Data from: Population genomics of Fundulus grandis exposed to oil from Deepwater Horizon
Schaefer, Jacob; Kreiser, Brian R.; Flanagan, Stephen; Kreiser, Brian (2019), Data from: Population genomics of Fundulus grandis exposed to oil from Deepwater Horizon, Dryad, Dataset, https://doi.org/10.5061/dryad.741c4q3
The April 2010 Deepwater Horizon (DWH) oil spill released over 4 million barrels of oil into northern Gulf of Mexico ecosystems. Due to the magnitude of the spill and observed effects from previous spills, the ecological impacts were predicted to be catastrophic. While negative effects of petroleum hydrocarbon exposure to fish have been documented at the organismal scale, most studies of fish assemblages have noted few, if any, DWH impacts. Our understanding of DWH effects is therefore limited by a disconnect in results reported at different organizational levels. We used population genomic tools to test hypotheses about population-level DWH impacts to Gulf Killifish (Fundulus grandis) in coastal Mississippi. Fundulus grandis is one of the most abundant marsh species in the northern Gulf of Mexico, and along with the sister species F. heteroclitus, has served as a model for toxicology research. We collected genotyping by sequencing data from four populations of F. grandis (two oiled and two not) to test predictions about DWH-related gene flow, demographics, genetic diversity and evidence of selection. Mississippi populations of F. grandis showed clear genetic structure, but there were few indicators (e.g. reduced genetic diversity, lower Ne estimates) consistent with large-scale mortality or migration related to DWH oil. Only one estimate of effective population size was reduced in oil-exposed populations and of the twenty outlier loci only two were in regions with potential adaptive significance (i.e., immune functions). While the toxic effects of oil on F. grandis at the organismal level is well established, the minimal impacts we detected to populations along the Mississippi coast likely reflects the complexity of the northern Gulf of Mexico and DWH oil spill. However, we do recognize that the patchiness of oil exposure and low genome coverage of the data limit our ability to conclude there were no DWH effects on these populations.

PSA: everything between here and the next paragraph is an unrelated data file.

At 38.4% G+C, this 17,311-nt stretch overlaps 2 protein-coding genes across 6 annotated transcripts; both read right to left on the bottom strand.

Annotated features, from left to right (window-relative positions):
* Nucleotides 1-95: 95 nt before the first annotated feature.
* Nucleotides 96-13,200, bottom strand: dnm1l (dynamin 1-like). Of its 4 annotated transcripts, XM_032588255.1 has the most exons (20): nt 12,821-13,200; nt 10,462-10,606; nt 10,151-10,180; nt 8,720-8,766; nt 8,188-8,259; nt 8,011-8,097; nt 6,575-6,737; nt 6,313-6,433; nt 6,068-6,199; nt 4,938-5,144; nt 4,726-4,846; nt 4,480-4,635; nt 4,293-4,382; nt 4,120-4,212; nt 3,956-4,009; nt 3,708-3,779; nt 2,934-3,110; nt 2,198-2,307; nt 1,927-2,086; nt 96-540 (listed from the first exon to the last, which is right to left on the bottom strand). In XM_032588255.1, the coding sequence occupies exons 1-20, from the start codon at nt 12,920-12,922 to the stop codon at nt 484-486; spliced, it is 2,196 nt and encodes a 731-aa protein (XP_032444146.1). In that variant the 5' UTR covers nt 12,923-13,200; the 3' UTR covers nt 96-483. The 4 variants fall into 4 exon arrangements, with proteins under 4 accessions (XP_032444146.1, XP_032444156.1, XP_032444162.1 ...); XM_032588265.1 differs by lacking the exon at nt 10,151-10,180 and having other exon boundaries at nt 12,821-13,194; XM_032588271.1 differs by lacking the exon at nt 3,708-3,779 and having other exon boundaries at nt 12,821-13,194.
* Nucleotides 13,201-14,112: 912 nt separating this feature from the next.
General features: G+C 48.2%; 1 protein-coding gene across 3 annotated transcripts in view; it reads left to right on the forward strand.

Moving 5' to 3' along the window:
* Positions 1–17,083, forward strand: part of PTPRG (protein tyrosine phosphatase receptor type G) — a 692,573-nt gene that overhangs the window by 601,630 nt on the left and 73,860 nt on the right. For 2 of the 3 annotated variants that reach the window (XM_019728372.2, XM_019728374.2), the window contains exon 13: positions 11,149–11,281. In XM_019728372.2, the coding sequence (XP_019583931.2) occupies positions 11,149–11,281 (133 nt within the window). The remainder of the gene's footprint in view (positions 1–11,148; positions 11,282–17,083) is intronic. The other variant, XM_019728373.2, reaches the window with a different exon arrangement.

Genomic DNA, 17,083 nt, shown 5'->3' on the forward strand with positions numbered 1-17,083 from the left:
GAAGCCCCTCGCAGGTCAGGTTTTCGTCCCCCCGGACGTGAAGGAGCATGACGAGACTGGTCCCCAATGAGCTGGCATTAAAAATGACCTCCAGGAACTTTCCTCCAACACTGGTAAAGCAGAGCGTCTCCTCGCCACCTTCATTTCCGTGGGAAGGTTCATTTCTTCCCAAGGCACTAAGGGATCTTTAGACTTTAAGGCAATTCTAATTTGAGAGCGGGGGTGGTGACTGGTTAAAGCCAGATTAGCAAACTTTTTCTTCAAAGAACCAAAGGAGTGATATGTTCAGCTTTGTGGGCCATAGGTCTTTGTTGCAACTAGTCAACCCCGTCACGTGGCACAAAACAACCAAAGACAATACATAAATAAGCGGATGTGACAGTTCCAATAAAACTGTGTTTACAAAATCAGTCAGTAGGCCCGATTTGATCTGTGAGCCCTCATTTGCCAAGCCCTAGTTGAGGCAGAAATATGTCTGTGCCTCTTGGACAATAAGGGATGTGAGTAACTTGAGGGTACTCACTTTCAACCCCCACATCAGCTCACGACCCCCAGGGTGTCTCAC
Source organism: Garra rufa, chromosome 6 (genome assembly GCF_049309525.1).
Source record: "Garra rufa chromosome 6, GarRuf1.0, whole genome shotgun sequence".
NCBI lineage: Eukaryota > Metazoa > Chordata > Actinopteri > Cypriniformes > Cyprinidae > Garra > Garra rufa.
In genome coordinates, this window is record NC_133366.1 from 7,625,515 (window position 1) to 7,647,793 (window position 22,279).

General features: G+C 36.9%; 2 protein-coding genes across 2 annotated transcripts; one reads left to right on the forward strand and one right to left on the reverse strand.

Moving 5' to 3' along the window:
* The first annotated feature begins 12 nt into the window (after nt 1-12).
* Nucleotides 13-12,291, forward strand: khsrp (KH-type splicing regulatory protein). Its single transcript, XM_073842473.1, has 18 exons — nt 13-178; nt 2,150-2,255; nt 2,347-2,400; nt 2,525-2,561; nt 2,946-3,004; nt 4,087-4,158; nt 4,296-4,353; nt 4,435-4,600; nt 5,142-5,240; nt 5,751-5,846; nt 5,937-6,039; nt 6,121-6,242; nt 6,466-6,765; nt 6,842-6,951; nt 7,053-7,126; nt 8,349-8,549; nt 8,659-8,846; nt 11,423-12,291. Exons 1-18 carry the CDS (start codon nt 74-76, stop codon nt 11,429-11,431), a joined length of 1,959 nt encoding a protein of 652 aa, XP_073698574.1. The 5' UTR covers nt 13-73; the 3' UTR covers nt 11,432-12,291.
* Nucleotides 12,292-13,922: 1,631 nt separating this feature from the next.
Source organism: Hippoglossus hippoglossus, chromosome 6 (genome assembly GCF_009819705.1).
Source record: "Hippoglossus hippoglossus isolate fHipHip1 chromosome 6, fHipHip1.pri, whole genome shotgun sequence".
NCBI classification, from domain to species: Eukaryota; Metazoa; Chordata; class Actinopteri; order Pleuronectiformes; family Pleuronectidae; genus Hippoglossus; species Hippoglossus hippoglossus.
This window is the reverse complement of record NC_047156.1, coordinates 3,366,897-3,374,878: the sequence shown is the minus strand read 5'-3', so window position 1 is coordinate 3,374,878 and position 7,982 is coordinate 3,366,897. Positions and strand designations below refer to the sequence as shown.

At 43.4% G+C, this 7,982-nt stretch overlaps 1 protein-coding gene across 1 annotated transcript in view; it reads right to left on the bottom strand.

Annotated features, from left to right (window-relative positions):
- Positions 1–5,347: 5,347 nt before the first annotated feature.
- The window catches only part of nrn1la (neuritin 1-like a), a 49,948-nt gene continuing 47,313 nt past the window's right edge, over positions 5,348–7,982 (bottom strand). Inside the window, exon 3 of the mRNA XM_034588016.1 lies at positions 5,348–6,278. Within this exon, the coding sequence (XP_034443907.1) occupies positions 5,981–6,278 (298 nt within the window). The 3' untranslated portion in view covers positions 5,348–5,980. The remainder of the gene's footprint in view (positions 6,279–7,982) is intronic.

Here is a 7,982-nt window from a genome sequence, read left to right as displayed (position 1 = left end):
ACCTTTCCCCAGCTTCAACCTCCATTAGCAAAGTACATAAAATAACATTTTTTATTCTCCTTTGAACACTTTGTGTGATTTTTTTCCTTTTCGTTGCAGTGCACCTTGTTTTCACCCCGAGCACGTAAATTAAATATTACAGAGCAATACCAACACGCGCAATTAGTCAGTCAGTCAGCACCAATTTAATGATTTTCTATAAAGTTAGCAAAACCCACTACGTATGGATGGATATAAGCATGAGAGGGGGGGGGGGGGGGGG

Gulf of Mexico